Tag Archives: Rolling Stone

Rolling Stone In the Penalty Phase of a Faulty Rape Story

Rolling Stone article
Rolling Stone retracted the article in its December 2014 issue months later.

By Casey Bukro

Rolling Stone retracted its 2014 story about an alleged gang rape in a University of Virginia fraternity house after admitting post-publication doubts about the story’s accuracy. You might wonder what a blunder like that might cost a publication, and now we know.

The magazine was hammered by lawsuits. In November 2016, a federal court jury in Charlottesville, Va., awarded $3 million in damages to a former U.Va. associate dean, Nicole Eramo. The jury found that the Rolling Stone article damaged her reputation by reporting she was indifferent to allegations of a gang rape on campus. Eramo oversaw sexual violence cases at U.Va. at the time the article was published.

The jury concluded that the Rolling Stone reporter, Sabrina Rubin Erdely, was responsible for defamation with “actual malice,” which usually means a reckless disregard for the truth.

Continue reading Rolling Stone In the Penalty Phase of a Faulty Rape Story

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Shifting Views on Naming Sexual Assault Victims

Media Matters for America illustration
Rolling Stone retracted its 2014 article about an alleged campus rape. (Media Matters for America illustration)

By Casey Bukro

A ban on naming sexual assault victims has been one of the ironclad ethics rules in journalism. Why inflict more pain on an innocent person?

The Society of Professional Journalists code of ethics says: “Be cautious about identifying juvenile suspects or victims of sex crimes.”

Yet even this rule is coming into question as people decide what rules they want to follow.

For example, Stephen J.A. Ward, a media ethicist, points to the trial of Jian Ghomeshi, a former Canadian Broadcasting Co. radio host. Ghomeshi is charged with sexual misconduct involving three women in 2002 and 2003.

One woman insists on being identified. The others’ identities are protected under Canadian law.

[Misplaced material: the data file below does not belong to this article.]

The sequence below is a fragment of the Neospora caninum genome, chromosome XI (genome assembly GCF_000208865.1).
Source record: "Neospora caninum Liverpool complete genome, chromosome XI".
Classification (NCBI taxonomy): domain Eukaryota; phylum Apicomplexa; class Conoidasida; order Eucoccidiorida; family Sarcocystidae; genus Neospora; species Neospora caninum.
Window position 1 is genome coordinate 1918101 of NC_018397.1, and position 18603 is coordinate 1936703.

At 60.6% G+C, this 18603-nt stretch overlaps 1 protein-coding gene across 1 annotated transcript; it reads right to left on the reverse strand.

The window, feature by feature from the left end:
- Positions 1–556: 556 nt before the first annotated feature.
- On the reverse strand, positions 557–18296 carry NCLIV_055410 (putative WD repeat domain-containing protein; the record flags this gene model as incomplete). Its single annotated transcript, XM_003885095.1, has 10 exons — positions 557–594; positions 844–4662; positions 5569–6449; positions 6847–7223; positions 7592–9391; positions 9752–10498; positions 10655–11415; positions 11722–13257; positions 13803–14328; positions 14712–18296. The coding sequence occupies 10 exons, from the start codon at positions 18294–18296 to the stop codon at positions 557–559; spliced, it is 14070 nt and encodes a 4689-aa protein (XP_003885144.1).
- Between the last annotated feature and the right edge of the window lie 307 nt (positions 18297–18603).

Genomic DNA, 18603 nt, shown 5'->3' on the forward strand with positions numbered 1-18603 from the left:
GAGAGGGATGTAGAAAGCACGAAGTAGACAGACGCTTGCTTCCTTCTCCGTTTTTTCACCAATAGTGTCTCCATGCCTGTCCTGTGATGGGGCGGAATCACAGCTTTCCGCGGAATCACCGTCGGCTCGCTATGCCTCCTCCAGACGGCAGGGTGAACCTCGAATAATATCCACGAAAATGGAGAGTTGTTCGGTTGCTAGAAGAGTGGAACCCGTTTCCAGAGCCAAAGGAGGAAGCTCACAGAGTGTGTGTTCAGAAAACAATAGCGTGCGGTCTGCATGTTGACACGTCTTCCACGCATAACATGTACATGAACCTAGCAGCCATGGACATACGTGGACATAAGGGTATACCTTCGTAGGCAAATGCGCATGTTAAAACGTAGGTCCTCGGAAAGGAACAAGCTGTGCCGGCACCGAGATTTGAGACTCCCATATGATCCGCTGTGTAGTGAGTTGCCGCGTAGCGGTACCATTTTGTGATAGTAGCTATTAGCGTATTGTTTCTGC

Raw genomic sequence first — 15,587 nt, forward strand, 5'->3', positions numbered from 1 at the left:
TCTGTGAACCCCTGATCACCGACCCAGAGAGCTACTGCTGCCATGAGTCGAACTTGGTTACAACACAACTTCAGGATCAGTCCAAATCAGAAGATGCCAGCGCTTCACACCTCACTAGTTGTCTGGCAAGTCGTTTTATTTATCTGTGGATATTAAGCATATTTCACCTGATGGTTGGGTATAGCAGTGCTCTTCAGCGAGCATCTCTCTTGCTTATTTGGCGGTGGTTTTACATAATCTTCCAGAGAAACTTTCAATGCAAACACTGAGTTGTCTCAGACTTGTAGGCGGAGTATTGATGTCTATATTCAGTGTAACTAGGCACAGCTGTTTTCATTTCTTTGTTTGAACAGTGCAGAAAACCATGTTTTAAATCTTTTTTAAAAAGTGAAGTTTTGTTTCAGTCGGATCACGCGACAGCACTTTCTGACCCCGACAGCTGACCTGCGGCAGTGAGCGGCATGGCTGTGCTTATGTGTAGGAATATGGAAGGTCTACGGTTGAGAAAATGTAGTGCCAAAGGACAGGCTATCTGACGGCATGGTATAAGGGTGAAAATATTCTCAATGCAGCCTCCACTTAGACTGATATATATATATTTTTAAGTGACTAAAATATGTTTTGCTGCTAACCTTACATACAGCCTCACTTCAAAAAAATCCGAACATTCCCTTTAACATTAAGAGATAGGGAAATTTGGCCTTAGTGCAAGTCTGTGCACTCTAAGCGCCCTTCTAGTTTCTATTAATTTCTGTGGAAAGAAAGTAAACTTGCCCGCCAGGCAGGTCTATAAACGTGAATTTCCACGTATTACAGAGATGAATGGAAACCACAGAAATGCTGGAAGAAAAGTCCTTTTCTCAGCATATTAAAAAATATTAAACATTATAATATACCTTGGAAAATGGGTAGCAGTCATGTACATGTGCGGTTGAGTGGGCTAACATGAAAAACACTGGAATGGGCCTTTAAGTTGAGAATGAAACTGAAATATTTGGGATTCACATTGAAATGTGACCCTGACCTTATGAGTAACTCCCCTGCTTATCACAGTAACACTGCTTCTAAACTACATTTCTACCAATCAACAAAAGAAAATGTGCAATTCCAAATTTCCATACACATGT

“So what should newsrooms do if the complainant insists on being identified?” asks Ward. “It’s a complex legal and ethical decision.”

Ward described how identity bans work under Canadian law. But two trends complicate the issue.

“One trend is the growth of media beyond the mainstream journalism that was the original focus of the ban,” he writes. “Social media, bloggers and others may ignore the ban. The second trend is that some people want to be named” and “may use social media to identify themselves as a complainant.”

Once the name is ‘out there’ in the media world, it’s very difficult to erase.

One of the central rules in journalism ethics is minimizing harm. Ward reasons that this means explaining consequences, to make sure complainants give informed consent to the use of their names.
The problem prompted the Canadian Association of Journalists ethics committee to release guidelines. The committee suggests journalists take specific steps to ensure informed consent:

  • A journalist should explain that, once a complainant’s name is made public, other media likely will use the name too.
  • A journalist should explain that that the name likely will be used on social media, over which the journalist has no control. Individuals on Facebook, Reddit or other social sites will post comments. Some of them “can be vile.”
  • A journalist should explain that, once the name is “out there” in the media world, it’s very difficult to erase.
  • A journalist should not pressure complainants to make their names public.
  • A journalist should explain that, given the nature of search engines, the sex crime report might be the first thing that appears when someone does an Internet search of the complainant’s name. Has the complainant thought about the information being available indefinitely when applying for jobs, entering into relationships or having a family?

The guidelines report also advises journalists to give complainants a day or two to think about their decisions before making their identities public.

“Taking that time up front will almost certainly reduce the likelihood of ‘source remorse’ and the possibility of an unpublishing request later.”

The CAJ report also reminds journalists that they are obligated to tell the whole story, not just the complainant’s viewpoint. The 2014 Rolling Stone magazine story about an alleged campus rape turned out to be bogus because it was based on the allegations of one person. Sex crimes often involve conflicting viewpoints.

The Canadian ethics panel suggested, as an alternative to an “all-or-nothing approach,” considering refusing to share a story through social media channels, not archiving stories that name victims or removing names from a story. But these actions could raise more ethics concerns.

The Bill Cosby case is an example of the complications in alleged sex crimes. Controversy can simmer for decades. Journalists and authorities have been accused of protecting the popular entertainer. Some women kept silent in the belief nobody would believe them. Years later, some identified themselves as women who were allegedly drugged and sexually assaulted.